Then, wait and wait for the consignee (receiver) of the freight to finally pay? I finally got a steady customer in St Paul, MN who paid in under 30-days, and hauled produce back to them on a regular basis. I'd run empty back to northern Wisconsin, drop my trailer at a cheese plant, and then bring the truck home.
I've NEVER been paid for any load going to the Chicago area? So I quit taking loads there. Most of the places there charge the driver to unload their product. But they never pay the freight bills!
Diesel fuel back then was under 50-cents a gallon, but the truck averaged 5mpg. Fuel cost about $250. I had to pay out of my pocket for tires, repairs on both the truck and trailer.
Getting 'stiffed' by dead-beat customers cost me money. They got their product (which they had to pay for separately), but they never paid for the transportation.
Sue them? The lawyer fee's would be more than the freight bill?
Small business, lots of problems. Today, it's pretty easy to get a credit rating for a company. In 1976, damn near impossible. Once I got a dependable 'back-haul' to St Paul, MN, I had a pretty good business. My out-bound loads were Wisconsin cheese, and the consignee paid regularly, about 60-days later.
I paid of my loan for the truck and trailer in 2 years, then bought a better truck, and paid it off in a little over a year.
My down-fall was my wife, who took care of the mail and banking... ALL this money? Every time I came home, there seemed to be new furniture, new clothes etc.
I went 'out of business' in 1980, and got a divorce later the same year.
Good Article. A good surprise from MSN.
While having that line of credit to cover those unexpected expenses is necessary for the cyclical nature of most business's, you should have a well thought out statement of cash flows to be able to 'predict' when you might need to tap into that credit line. Also, keeping a low Debt/ asset ratio will be the most healthy thing you can do - making sure that your debt is at least in line with others in your industry. By putting half of revenues back into your business, it will not only make this possible, it'll give you the opportunity to grow your business.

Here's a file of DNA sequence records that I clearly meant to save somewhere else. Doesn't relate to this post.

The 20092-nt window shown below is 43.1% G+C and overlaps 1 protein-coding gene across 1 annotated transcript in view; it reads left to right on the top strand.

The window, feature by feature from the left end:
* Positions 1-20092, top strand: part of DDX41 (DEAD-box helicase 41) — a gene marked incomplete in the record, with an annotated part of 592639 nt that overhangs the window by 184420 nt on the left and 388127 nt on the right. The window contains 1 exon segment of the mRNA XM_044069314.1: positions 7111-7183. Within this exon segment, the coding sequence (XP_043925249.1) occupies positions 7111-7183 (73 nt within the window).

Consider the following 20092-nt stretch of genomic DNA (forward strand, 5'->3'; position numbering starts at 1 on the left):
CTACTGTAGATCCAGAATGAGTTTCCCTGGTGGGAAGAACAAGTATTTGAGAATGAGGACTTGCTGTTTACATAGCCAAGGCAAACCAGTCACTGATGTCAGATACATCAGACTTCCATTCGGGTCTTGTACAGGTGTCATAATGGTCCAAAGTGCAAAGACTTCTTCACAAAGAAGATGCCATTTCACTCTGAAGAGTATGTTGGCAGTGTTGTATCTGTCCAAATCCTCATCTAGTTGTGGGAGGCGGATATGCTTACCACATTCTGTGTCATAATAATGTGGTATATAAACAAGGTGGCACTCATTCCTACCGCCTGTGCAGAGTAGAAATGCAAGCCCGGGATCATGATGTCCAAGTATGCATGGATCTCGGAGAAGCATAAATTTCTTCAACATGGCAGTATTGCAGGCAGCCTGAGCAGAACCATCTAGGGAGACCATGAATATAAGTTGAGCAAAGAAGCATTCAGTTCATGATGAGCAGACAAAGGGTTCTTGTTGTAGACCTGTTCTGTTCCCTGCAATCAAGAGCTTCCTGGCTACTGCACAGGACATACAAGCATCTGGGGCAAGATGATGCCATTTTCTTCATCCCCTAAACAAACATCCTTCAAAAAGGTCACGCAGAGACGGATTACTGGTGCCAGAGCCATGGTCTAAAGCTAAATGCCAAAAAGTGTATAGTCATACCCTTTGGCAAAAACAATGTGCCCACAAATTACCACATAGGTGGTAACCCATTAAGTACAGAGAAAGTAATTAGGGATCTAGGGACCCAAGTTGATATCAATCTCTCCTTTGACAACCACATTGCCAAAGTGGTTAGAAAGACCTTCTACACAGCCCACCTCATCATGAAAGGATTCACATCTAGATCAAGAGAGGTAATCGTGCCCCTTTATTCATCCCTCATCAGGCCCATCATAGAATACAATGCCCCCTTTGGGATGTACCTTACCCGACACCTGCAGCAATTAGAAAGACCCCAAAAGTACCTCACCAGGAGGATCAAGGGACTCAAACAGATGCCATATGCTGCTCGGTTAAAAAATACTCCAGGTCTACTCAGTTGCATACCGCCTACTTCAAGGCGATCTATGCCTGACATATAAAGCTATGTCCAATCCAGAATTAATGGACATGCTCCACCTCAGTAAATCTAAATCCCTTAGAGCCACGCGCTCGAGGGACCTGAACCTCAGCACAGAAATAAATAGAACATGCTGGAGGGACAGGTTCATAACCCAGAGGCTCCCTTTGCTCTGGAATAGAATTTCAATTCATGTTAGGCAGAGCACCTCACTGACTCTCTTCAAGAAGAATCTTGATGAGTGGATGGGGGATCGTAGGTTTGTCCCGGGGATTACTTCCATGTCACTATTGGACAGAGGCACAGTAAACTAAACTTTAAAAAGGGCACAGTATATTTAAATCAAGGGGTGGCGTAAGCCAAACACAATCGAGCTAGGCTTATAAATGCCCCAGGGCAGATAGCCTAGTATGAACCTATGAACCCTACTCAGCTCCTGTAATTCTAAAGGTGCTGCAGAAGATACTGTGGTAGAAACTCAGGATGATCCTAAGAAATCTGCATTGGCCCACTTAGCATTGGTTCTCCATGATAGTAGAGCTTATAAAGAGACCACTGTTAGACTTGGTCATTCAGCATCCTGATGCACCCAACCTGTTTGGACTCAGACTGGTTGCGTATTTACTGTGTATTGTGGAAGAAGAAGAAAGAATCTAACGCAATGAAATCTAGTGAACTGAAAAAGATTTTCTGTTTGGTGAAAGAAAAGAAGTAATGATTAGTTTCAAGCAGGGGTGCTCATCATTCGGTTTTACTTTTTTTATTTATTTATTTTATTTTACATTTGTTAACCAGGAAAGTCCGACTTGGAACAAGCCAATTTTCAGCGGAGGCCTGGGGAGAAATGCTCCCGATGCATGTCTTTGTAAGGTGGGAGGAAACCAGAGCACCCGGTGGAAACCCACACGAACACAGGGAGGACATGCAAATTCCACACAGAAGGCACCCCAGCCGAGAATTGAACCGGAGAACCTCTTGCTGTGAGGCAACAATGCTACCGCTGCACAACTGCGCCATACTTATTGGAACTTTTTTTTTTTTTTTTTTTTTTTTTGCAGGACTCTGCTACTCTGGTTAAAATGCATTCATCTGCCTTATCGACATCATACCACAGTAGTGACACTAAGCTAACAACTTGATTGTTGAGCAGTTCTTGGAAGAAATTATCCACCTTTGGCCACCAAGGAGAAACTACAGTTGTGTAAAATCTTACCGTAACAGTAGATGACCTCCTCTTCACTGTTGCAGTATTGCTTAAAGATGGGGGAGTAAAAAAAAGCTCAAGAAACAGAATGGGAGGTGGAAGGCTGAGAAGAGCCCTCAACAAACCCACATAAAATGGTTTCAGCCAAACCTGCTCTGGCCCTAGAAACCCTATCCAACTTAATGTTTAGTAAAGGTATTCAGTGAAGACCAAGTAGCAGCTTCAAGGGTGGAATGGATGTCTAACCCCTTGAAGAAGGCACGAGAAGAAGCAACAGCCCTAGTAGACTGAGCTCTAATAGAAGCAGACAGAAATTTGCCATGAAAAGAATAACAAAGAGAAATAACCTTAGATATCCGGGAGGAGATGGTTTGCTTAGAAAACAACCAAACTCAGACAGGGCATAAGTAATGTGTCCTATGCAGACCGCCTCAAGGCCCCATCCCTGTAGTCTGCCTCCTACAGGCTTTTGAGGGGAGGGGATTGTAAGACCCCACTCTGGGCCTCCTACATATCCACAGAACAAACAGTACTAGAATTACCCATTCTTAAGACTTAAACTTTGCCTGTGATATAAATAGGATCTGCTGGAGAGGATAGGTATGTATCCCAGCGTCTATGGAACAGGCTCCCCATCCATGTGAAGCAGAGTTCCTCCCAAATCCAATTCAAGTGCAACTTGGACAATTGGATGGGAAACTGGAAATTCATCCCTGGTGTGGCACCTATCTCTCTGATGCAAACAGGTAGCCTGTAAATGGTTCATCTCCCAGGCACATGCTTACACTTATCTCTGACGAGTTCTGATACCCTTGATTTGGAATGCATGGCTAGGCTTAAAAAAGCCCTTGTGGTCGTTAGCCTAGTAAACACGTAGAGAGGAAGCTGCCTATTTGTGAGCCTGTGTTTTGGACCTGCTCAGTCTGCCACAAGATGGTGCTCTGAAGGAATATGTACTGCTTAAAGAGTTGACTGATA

owning 2 distributerships , one in beverage , the other in bread ans biscuits, 80 ours a week is a vacation, between book keeping, income tax recording , murchandising and the company sales rep, merchandiser,salesperson, 80 hours is a vacation , but your time,travel, expenses, are not an issue, just how much can the government take for taxes and social security , and the insurence for health and life , which again with a country that is health care for profit we pay through the nose
self employed is a b.s you are slave to gov't tax. crooket. staffers
ins. companies..,city rules. what ever your making it can be made
by a robot or in china for just 10% of what your making it. for. charging for it.
'self employed is a myth its outdated early 1900s thing of the past.